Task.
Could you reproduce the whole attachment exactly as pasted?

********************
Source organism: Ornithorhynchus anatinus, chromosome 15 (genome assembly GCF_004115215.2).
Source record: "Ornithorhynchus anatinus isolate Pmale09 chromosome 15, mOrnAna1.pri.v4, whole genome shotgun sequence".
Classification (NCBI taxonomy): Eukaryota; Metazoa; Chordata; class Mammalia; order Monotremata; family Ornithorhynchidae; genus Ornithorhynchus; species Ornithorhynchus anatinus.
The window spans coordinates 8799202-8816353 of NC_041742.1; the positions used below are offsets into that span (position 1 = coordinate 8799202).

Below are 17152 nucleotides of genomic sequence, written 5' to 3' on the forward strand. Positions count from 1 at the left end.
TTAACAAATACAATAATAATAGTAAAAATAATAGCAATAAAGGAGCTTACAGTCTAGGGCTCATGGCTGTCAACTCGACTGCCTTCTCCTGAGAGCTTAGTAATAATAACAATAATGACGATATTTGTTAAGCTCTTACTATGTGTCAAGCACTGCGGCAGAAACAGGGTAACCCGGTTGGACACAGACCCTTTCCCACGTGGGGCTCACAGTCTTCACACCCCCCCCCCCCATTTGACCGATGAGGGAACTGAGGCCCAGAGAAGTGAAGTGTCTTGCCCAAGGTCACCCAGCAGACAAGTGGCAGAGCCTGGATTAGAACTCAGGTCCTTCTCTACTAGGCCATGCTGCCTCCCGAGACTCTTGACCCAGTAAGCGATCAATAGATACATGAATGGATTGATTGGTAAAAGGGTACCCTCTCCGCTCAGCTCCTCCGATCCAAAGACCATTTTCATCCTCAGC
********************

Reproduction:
Source organism: Ornithorhynchus anatinus, chromosome 15 (genome assembly GCF_004115215.2).
Source record: "Ornithorhynchus anatinus isolate Pmale09 chromosome 15, mOrnAna1.pri.v4, whole genome shotgun sequence".
Classification (NCBI taxonomy): Eukaryota; Metazoa; Chordata; class Mammalia; order Monotremata; family Ornithorhynchidae; genus Ornithorhynchus; species Ornithorhynchus anatinus.
The window spans coordinates 8799202-8816353 of NC_041742.1; the positions used below are offsets into that span (position 1 = coordinate 8799202).

Below are 17152 nucleotides of genomic sequence, written 5' to 3' on the forward strand. Positions count from 1 at the left end.
TTAACAAATACAATAATAATAGTAAAAATAATAGCAATAAAGGAGCTTACAGTCTAGGGCTCATGGCTGTCAACTCGACTGCCTTCTCCTGAGAGCTTAGTAATAATAACAATAATGACGATATTTGTTAAGCTCTTACTATGTGTCAAGCACTGCGGCAGAAACAGGGTAACCCGGTTGGACACAGACCCTTTCCCACGTGGGGCTCACAGTCTTCACACCCCCCCCCCCCATTTGACCGATGAGGGAACTGAGGCCCAGAGAAGTGAAGTGTCTTGCCCAAGGTCACCCAGCAGACAAGTGGCAGAGCCTGGATTAGAACTCAGGTCCTTCTCTACTAGGCCATGCTGCCTCCCGAGACTCTTGACCCAGTAAGCGATCAATAGATACATGAATGGATTGATTGGTAAAAGGGTACCCTCTCCGCTCAGCTCCTCCGATCCAAAGACCATTTTCATCCTCAGC